The aim of this project is to develop computer-aided proofs of numerical values, with certified and reasonably tight error bounds, without sacrificing efficiency. Applications to zero-finding, numerical quadrature or global optimization can all benefit from using our results as building blocks. We expect our work to initiate a “fast and reliable” trend in the symbolic-numeric community. This will be achieved by developing interactions between our fields, designing and implementing prototype libraries and applying our results to concrete problems originating in optimal control theory.

ALAMBIC is a four-year project (started in October 2016) focused on the
applications of cryptographic primitives with homomorphic or malleability properties.
The web page of the project is
https://

RISQ (Regroupement de l’Industrie française pour la Sécurité Post –
Quantique) is a BPI-DGE four-year project (started in January 2017)
focused on the transfer of post-quantum cryptography from academia to
industrial poducts. The web page of the project is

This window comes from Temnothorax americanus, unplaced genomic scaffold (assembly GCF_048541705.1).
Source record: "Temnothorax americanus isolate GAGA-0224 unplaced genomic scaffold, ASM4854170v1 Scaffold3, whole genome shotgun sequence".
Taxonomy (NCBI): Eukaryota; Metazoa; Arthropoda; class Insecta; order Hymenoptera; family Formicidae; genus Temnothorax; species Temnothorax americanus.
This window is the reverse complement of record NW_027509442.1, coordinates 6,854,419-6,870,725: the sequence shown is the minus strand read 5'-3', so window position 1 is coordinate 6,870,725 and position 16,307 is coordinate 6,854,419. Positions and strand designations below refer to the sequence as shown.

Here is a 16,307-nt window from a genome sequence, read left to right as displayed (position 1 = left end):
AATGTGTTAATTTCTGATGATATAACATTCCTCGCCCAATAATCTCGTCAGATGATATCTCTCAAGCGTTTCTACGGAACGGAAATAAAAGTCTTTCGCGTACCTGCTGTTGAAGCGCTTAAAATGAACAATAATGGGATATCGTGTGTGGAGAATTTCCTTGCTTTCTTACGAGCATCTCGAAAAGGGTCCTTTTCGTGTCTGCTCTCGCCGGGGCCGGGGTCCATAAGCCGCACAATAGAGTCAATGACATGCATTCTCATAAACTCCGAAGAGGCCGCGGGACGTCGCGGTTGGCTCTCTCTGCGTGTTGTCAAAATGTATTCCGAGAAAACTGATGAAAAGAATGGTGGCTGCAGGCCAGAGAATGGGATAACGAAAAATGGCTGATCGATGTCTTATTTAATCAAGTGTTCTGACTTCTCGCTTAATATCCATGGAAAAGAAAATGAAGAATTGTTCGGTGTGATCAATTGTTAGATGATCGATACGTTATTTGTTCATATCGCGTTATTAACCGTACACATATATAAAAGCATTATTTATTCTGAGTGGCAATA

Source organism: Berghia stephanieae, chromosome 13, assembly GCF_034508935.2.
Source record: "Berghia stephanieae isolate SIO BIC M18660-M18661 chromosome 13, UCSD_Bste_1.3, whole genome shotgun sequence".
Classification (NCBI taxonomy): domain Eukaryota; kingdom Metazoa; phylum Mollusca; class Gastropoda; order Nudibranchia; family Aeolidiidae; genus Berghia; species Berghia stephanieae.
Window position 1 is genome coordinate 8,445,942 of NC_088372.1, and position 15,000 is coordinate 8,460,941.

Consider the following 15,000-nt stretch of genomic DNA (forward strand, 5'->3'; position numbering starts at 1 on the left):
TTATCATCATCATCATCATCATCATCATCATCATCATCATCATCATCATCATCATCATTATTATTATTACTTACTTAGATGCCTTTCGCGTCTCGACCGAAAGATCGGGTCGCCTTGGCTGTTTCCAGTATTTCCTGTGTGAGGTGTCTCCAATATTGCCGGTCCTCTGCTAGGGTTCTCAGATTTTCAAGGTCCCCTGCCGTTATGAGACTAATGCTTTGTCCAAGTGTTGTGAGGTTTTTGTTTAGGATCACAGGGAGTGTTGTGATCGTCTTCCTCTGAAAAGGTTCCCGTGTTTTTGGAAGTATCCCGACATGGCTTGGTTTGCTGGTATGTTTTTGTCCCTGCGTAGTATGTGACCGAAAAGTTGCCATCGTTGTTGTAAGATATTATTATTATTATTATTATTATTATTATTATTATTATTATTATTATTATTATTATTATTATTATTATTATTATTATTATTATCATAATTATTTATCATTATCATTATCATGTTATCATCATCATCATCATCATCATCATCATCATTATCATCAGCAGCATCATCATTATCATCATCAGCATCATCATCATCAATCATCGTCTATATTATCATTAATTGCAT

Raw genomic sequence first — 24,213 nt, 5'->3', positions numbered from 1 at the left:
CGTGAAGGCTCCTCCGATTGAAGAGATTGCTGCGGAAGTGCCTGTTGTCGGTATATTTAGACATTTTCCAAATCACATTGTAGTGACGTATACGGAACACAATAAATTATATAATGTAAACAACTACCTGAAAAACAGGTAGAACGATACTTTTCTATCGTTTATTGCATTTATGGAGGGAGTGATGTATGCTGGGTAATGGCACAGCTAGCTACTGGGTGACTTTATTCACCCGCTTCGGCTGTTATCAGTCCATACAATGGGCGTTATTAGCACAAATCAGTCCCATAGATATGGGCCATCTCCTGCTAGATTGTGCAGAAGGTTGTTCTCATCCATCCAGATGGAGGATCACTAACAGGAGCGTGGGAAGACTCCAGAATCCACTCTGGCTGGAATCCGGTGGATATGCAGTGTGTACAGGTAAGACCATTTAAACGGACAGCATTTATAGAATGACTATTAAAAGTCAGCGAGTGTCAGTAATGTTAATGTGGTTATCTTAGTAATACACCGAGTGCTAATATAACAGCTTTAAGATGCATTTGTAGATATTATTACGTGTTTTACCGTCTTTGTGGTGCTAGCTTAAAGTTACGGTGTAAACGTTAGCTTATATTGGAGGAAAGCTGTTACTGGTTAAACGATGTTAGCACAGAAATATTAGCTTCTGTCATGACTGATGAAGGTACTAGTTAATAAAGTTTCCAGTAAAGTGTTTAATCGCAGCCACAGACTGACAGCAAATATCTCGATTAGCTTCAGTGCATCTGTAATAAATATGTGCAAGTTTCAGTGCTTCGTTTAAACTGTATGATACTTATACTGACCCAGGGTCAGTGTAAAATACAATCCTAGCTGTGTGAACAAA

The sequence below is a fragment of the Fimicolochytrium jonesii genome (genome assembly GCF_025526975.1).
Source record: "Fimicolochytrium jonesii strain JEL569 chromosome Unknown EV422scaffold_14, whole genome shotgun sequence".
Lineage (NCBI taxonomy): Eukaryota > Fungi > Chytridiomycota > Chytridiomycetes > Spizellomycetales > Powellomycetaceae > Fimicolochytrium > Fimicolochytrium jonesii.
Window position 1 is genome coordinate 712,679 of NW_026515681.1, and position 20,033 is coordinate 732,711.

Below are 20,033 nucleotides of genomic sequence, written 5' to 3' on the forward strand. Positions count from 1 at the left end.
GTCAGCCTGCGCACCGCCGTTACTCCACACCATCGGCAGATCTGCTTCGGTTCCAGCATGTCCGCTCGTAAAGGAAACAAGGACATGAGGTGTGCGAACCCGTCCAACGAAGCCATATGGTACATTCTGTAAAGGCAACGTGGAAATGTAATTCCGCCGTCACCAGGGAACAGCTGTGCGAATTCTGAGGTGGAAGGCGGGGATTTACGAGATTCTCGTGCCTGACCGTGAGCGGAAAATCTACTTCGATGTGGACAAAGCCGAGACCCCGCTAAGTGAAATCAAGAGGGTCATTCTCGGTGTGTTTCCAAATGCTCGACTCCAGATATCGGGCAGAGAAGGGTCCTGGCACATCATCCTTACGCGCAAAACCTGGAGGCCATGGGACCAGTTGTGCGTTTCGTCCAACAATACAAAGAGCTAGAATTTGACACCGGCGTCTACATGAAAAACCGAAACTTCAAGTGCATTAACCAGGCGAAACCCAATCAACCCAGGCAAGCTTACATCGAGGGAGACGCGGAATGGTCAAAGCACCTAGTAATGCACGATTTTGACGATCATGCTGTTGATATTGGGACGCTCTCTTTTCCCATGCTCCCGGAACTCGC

http://

PROMETHEUS (Privacy-Preserving Systems from Advanced Cryptographic Mechanisms Using Lattices) is a 4-year European H2020 project (call H2020-DS-2016-2017, Cybersecurity PPP Cryptography, DS-06-2017) that started in January 2018. It gathers 8 academic partners (ENS de Lyon and Université de Rennes 1; CWI, Pays-Bas; IDC Herzliya, Israel; Royal Holloway University of London, United Kingdom; Universitat Politècnica de Catalunya, Spain; Ruhr-Universität Bochum, Germany; Weizmann Institute, Israel), 4 industrial partners (Orange, Thales, TNO, Scytl). The goal of this project is to develop a toolbox of privacy-preserving cryptographic algorithms and protocols (like group signatures, anonymous credentials, or digital cash systems) that resist quantum adversaries. Solutions will be mainly considered in the context of Euclidean lattices and they will be analyzed from a theoretical point of view (i.e., from a provable security aspect) and a practical angle (which covers the security of cryptographic implementations and side-channel leakages). The project is hosted by ENS de Lyon and Benoît Libert is the administrative coordinator while Orange is the scientific leader.